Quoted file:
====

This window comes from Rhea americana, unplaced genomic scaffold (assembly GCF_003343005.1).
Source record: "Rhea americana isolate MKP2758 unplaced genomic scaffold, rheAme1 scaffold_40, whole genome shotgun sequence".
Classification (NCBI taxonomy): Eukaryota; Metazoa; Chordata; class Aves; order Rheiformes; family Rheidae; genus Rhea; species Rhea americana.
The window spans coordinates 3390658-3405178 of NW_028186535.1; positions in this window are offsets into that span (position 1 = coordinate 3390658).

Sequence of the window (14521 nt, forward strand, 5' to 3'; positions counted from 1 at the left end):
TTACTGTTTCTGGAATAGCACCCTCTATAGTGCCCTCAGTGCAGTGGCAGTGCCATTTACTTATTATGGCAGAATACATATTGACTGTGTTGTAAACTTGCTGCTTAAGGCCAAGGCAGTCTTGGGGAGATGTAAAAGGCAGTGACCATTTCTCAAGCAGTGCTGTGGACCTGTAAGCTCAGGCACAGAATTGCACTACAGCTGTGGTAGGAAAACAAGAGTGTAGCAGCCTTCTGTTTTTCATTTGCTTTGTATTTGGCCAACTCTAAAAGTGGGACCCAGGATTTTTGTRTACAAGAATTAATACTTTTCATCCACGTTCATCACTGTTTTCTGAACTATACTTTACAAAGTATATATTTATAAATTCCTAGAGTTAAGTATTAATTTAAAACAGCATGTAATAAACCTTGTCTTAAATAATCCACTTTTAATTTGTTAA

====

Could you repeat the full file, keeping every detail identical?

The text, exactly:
This window comes from Rhea americana, unplaced genomic scaffold (assembly GCF_003343005.1).
Source record: "Rhea americana isolate MKP2758 unplaced genomic scaffold, rheAme1 scaffold_40, whole genome shotgun sequence".
Classification (NCBI taxonomy): Eukaryota; Metazoa; Chordata; class Aves; order Rheiformes; family Rheidae; genus Rhea; species Rhea americana.
The window spans coordinates 3390658-3405178 of NW_028186535.1; positions in this window are offsets into that span (position 1 = coordinate 3390658).

Sequence of the window (14521 nt, forward strand, 5' to 3'; positions counted from 1 at the left end):
TTACTGTTTCTGGAATAGCACCCTCTATAGTGCCCTCAGTGCAGTGGCAGTGCCATTTACTTATTATGGCAGAATACATATTGACTGTGTTGTAAACTTGCTGCTTAAGGCCAAGGCAGTCTTGGGGAGATGTAAAAGGCAGTGACCATTTCTCAAGCAGTGCTGTGGACCTGTAAGCTCAGGCACAGAATTGCACTACAGCTGTGGTAGGAAAACAAGAGTGTAGCAGCCTTCTGTTTTTCATTTGCTTTGTATTTGGCCAACTCTAAAAGTGGGACCCAGGATTTTTGTRTACAAGAATTAATACTTTTCATCCACGTTCATCACTGTTTTCTGAACTATACTTTACAAAGTATATATTTATAAATTCCTAGAGTTAAGTATTAATTTAAAACAGCATGTAATAAACCTTGTCTTAAATAATCCACTTTTAATTTGTTAA